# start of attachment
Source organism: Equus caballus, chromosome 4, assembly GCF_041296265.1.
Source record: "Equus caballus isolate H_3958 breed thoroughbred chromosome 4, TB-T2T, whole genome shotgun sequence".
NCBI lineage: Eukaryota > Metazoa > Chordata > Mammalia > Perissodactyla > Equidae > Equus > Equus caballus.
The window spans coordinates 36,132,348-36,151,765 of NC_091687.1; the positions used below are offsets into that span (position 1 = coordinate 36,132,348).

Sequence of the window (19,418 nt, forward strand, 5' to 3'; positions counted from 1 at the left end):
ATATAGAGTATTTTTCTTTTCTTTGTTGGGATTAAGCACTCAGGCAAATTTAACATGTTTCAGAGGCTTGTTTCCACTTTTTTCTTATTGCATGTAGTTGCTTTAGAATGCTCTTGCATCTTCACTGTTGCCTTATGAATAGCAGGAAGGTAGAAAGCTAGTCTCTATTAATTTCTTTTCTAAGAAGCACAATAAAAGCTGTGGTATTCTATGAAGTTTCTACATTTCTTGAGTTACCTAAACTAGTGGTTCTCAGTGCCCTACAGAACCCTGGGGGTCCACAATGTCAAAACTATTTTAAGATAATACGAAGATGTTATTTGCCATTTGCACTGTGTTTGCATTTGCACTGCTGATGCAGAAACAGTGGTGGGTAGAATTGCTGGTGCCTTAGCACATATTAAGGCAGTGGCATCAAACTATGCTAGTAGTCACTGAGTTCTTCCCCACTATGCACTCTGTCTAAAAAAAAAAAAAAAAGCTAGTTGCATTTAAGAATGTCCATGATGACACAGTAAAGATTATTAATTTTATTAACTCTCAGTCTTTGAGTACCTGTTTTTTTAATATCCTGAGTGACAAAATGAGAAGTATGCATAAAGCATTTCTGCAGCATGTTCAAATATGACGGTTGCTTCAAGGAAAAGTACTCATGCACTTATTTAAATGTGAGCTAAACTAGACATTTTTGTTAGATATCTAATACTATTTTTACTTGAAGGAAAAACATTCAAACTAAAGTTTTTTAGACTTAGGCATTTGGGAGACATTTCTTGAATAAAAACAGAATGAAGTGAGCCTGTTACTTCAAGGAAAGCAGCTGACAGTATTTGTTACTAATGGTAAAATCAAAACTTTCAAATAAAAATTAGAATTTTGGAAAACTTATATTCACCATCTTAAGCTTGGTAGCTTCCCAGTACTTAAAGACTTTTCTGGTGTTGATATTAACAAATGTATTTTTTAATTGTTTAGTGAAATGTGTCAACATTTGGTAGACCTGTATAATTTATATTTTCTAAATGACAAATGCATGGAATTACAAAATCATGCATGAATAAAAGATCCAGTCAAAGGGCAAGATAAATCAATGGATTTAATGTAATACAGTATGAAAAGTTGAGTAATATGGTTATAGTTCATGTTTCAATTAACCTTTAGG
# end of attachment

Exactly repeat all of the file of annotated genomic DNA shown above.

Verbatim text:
Source organism: Equus caballus, chromosome 4, assembly GCF_041296265.1.
Source record: "Equus caballus isolate H_3958 breed thoroughbred chromosome 4, TB-T2T, whole genome shotgun sequence".
NCBI lineage: Eukaryota > Metazoa > Chordata > Mammalia > Perissodactyla > Equidae > Equus > Equus caballus.
The window spans coordinates 36,132,348-36,151,765 of NC_091687.1; the positions used below are offsets into that span (position 1 = coordinate 36,132,348).

Sequence of the window (19,418 nt, forward strand, 5' to 3'; positions counted from 1 at the left end):
ATATAGAGTATTTTTCTTTTCTTTGTTGGGATTAAGCACTCAGGCAAATTTAACATGTTTCAGAGGCTTGTTTCCACTTTTTTCTTATTGCATGTAGTTGCTTTAGAATGCTCTTGCATCTTCACTGTTGCCTTATGAATAGCAGGAAGGTAGAAAGCTAGTCTCTATTAATTTCTTTTCTAAGAAGCACAATAAAAGCTGTGGTATTCTATGAAGTTTCTACATTTCTTGAGTTACCTAAACTAGTGGTTCTCAGTGCCCTACAGAACCCTGGGGGTCCACAATGTCAAAACTATTTTAAGATAATACGAAGATGTTATTTGCCATTTGCACTGTGTTTGCATTTGCACTGCTGATGCAGAAACAGTGGTGGGTAGAATTGCTGGTGCCTTAGCACATATTAAGGCAGTGGCATCAAACTATGCTAGTAGTCACTGAGTTCTTCCCCACTATGCACTCTGTCTAAAAAAAAAAAAAAAAGCTAGTTGCATTTAAGAATGTCCATGATGACACAGTAAAGATTATTAATTTTATTAACTCTCAGTCTTTGAGTACCTGTTTTTTTAATATCCTGAGTGACAAAATGAGAAGTATGCATAAAGCATTTCTGCAGCATGTTCAAATATGACGGTTGCTTCAAGGAAAAGTACTCATGCACTTATTTAAATGTGAGCTAAACTAGACATTTTTGTTAGATATCTAATACTATTTTTACTTGAAGGAAAAACATTCAAACTAAAGTTTTTTAGACTTAGGCATTTGGGAGACATTTCTTGAATAAAAACAGAATGAAGTGAGCCTGTTACTTCAAGGAAAGCAGCTGACAGTATTTGTTACTAATGGTAAAATCAAAACTTTCAAATAAAAATTAGAATTTTGGAAAACTTATATTCACCATCTTAAGCTTGGTAGCTTCCCAGTACTTAAAGACTTTTCTGGTGTTGATATTAACAAATGTATTTTTTAATTGTTTAGTGAAATGTGTCAACATTTGGTAGACCTGTATAATTTATATTTTCTAAATGACAAATGCATGGAATTACAAAATCATGCATGAATAAAAGATCCAGTCAAAGGGCAAGATAAATCAATGGATTTAATGTAATACAGTATGAAAAGTTGAGTAATATGGTTATAGTTCATGTTTCAATTAACCTTTAGG